4. After the flight attendant informs the pilots that the engine is on fire, the first officer looks at the captain and asks: "What do we do? Captain?" - in fact he should know exactly what to do, as it would have formed a huge part of his training and type certification. There are checklists that exist for that very procedure.
5. They then try to restart the engines by slamming the throttle levers to full, then idle, then full, then idle.
6. They make a mayday call to 'Central Tower' at FL250.
7. Footage of the plane 'crashing' reveals a third engine...
I'm sorry, I can't bring myself to watch any more. If you know absolutely nothing about aviation, then perhaps you would be able to watch this film - but I just cant do it. I'm sorry.
Any fan worth their salt will call BS on this one. It takes time to plan a mission for that beast, logistics, route planning, refuel points, getting the craft prepped, getting the KC-135Q tankers ready, ensuring the backup craft is also prepped, and the list goes on..
Hollywood got this one wrong where the SR-71 Blackbird is concerned. They chopped the footage and added in an actor in a standard flight suit WRONG. Didn't even bother to edit the footage to remove the original pilots left hand, in the pressure suit, running up the throttles which is bright orange compared to the flat color of the flight suit the pilot was wearing. The original cockpit audio was completely scrubbed, which would have fit the movie much better than the junk chatter the tossed in there. Since when does the SR-71 carry passengers?? They would have us believe that they are going to carry two people in the central bay of it, it doesn't have one. That area is a fuel cell, not to mention it's not pressurized and subject to all manner of stresses. Supposedly this was to be flown to catch up with and dock to a commercial passenger aircraft to transfer people, seriously? Utterly laughable.. It was so bad I turned it off.
They used the majority of footage from the following video. https://youtu.be/hZIGKwhQ8dw
If the link does not work, search YouTube for Blackbird101, and locate his video SR-71 Blackbird Launch. This contains all the scenes from the movie in full along with the original cockpit audio.
The engine ignition sequence, hangar rollout and marshaling, taxi to runway, takeoff and climb to altitude. Whoever made this needs to learn how to research something before making it public.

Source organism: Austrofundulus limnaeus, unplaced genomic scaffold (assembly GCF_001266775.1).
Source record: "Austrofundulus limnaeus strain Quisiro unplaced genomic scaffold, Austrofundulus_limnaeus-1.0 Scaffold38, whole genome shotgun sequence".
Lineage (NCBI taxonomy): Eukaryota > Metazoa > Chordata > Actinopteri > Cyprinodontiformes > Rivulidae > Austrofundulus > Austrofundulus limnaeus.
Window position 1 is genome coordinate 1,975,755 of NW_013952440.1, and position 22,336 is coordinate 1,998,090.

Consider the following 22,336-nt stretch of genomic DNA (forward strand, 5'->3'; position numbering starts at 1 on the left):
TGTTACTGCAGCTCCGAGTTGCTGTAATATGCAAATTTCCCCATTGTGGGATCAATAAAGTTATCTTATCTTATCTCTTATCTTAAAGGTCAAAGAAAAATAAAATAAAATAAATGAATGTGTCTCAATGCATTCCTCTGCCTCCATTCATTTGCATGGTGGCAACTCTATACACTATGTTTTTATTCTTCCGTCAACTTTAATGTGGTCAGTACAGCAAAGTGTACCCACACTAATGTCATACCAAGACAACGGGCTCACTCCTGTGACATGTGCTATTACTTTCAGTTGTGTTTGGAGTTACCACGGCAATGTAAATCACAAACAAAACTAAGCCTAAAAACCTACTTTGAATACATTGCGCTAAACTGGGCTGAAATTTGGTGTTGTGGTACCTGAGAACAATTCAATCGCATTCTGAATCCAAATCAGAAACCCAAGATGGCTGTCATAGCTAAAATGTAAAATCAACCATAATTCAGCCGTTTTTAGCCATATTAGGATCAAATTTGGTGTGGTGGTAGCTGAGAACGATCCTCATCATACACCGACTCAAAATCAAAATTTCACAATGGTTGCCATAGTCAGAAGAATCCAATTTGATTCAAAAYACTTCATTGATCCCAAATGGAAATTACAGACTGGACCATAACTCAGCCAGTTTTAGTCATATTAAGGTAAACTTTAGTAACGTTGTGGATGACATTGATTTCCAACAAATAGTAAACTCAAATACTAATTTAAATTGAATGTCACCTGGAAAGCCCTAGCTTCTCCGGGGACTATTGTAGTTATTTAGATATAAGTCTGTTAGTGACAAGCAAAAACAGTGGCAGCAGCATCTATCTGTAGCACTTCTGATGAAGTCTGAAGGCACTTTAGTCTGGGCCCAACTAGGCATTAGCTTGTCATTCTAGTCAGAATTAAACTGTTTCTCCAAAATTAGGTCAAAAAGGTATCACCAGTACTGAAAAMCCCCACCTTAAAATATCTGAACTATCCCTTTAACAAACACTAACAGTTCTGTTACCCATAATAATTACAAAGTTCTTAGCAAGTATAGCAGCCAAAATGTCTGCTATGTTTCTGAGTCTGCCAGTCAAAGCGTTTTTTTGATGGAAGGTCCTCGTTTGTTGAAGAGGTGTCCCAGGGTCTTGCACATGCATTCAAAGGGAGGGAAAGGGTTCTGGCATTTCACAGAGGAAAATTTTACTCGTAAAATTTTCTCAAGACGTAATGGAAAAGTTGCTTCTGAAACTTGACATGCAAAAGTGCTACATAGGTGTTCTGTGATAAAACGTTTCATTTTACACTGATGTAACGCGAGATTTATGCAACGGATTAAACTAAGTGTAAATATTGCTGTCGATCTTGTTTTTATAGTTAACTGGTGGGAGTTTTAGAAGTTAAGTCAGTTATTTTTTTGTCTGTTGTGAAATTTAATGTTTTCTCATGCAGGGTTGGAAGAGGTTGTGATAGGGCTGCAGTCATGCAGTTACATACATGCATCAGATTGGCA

As with most any made-for-TV movies, there is no need to spend money buying the DVD on the poor writing, directing, plot and character development. Just watch it for free on numerous free movie sites (I caught this one on tubiTV). I was actually quite surprised this was not an Asylum Production movie. The poor graphics, script, knowledge, and overall shoddy production/directing value matches them spot on. There was absolutely nothing worth trying to save this movie. It couldn't even be salvage within the first two minutes.
1. The FAA would not in the foreseeable future accept an aircraft that is completely controlled by an Artificial Intelligence with no remote switch or remote manual control, and even with remote control would it be extremely unlikely to get accepted.
2. Why would an aircraft a FL250 (25,000 feet above sea level) have its landing gear down and flaps set to landing configuration? THERE IS NO REASON, EVER! 3. At one point in the movie the main characters seem to easily move the throttle's forward and backward with no force what so ever, later on the "hero" has to help his wife push the throttles forward as she seems to be too weak to do so. This is not how a Boeing aircraft works, and Airbus will be like this yet with minimal force required, however this aircraft was a Boeing 747.
4. Why would they use an SR-71A Blackbird which is no longer in service and has not been in service since the 1990's, when there are plenty of other aircraft that can intercept the 747 without burning hundreds of thousands of gallons of JET-A1.
5. The "Air-Bridge" that was used is entirely a farce, and attempting to attach something to an aircraft at FL360 (36,000 feet) going about 480 KTAS (610 Miles Per Hour) is going to have disastrous consequences, the tube was also not even pressurized and Casper Van Dien would have died with everyone else on the plane as they opened the door; however in real life the door would not open due to safety measures placed on the door which prevent it from being opened while the aircraft is airborne.
Do yourself a favor and skip this movie, save your eyes for something better like Sharknado.